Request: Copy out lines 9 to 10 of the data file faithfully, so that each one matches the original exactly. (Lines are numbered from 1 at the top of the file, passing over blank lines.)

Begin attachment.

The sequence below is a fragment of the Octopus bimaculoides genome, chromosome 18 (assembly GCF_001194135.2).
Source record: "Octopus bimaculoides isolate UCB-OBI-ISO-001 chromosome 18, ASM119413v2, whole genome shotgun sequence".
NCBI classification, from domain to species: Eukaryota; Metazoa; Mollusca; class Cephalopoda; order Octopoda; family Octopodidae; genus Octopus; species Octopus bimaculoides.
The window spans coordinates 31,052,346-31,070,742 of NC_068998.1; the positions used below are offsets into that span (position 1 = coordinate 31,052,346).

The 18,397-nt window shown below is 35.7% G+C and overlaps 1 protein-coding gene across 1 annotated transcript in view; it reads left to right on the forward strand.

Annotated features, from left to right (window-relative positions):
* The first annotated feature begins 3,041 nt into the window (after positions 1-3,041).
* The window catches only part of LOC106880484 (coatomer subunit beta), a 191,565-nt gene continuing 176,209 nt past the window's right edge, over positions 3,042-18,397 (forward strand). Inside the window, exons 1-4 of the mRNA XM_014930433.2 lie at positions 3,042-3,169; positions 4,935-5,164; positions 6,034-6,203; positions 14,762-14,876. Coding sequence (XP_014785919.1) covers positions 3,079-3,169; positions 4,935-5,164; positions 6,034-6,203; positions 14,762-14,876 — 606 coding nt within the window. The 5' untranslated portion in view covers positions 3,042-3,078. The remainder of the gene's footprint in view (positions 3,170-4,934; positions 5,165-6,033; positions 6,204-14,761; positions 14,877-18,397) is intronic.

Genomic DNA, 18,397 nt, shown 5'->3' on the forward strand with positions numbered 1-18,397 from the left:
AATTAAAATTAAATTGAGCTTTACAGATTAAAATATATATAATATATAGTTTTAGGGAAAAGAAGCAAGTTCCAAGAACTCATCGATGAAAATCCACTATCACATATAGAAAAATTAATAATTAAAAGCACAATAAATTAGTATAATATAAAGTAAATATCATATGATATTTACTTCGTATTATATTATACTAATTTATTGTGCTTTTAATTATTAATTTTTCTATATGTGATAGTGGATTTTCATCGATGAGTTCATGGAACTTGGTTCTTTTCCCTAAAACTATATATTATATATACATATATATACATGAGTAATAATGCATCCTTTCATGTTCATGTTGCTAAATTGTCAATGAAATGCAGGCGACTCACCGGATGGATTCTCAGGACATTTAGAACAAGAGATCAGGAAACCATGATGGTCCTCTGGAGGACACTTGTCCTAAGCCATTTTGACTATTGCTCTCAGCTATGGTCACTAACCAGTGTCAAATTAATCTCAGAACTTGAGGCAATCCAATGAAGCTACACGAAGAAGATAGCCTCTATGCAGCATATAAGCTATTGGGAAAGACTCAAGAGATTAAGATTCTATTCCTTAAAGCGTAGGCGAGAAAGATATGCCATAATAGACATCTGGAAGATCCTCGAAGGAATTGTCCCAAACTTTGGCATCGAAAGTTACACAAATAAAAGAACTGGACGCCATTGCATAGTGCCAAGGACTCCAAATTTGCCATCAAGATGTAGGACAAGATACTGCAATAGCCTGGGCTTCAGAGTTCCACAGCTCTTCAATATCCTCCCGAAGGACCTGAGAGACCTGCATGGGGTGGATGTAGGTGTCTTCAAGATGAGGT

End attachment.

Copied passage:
Genomic DNA, 18,397 nt, shown 5'->3' on the forward strand with positions numbered 1-18,397 from the left:
AATTAAAATTAAATTGAGCTTTACAGATTAAAATATATATAATATATAGTTTTAGGGAAAAGAAGCAAGTTCCAAGAACTCATCGATGAAAATCCACTATCACATATAGAAAAATTAATAATTAAAAGCACAATAAATTAGTATAATATAAAGTAAATATCATATGATATTTACTTCGTATTATATTATACTAATTTATTGTGCTTTTAATTATTAATTTTTCTATATGTGATAGTGGATTTTCATCGATGAGTTCATGGAACTTGGTTCTTTTCCCTAAAACTATATATTATATATACATATATATACATGAGTAATAATGCATCCTTTCATGTTCATGTTGCTAAATTGTCAATGAAATGCAGGCGACTCACCGGATGGATTCTCAGGACATTTAGAACAAGAGATCAGGAAACCATGATGGTCCTCTGGAGGACACTTGTCCTAAGCCATTTTGACTATTGCTCTCAGCTATGGTCACTAACCAGTGTCAAATTAATCTCAGAACTTGAGGCAATCCAATGAAGCTACACGAAGAAGATAGCCTCTATGCAGCATATAAGCTATTGGGAAAGACTCAAGAGATTAAGATTCTATTCCTTAAAGCGTAGGCGAGAAAGATATGCCATAATAGACATCTGGAAGATCCTCGAAGGAATTGTCCCAAACTTTGGCATCGAAAGTTACACAAATAAAAGAACTGGACGCCATTGCATAGTGCCAAGGACTCCAAATTTGCCATCAAGATGTAGGACAAGATACTGCAATAGCCTGGGCTTCAGAGTTCCACAGCTCTTCAATATCCTCCCGAAGGACCTGAGAGACCTGCATGGGGTGGATGTAGGTGTCTTCAAGATGAGGT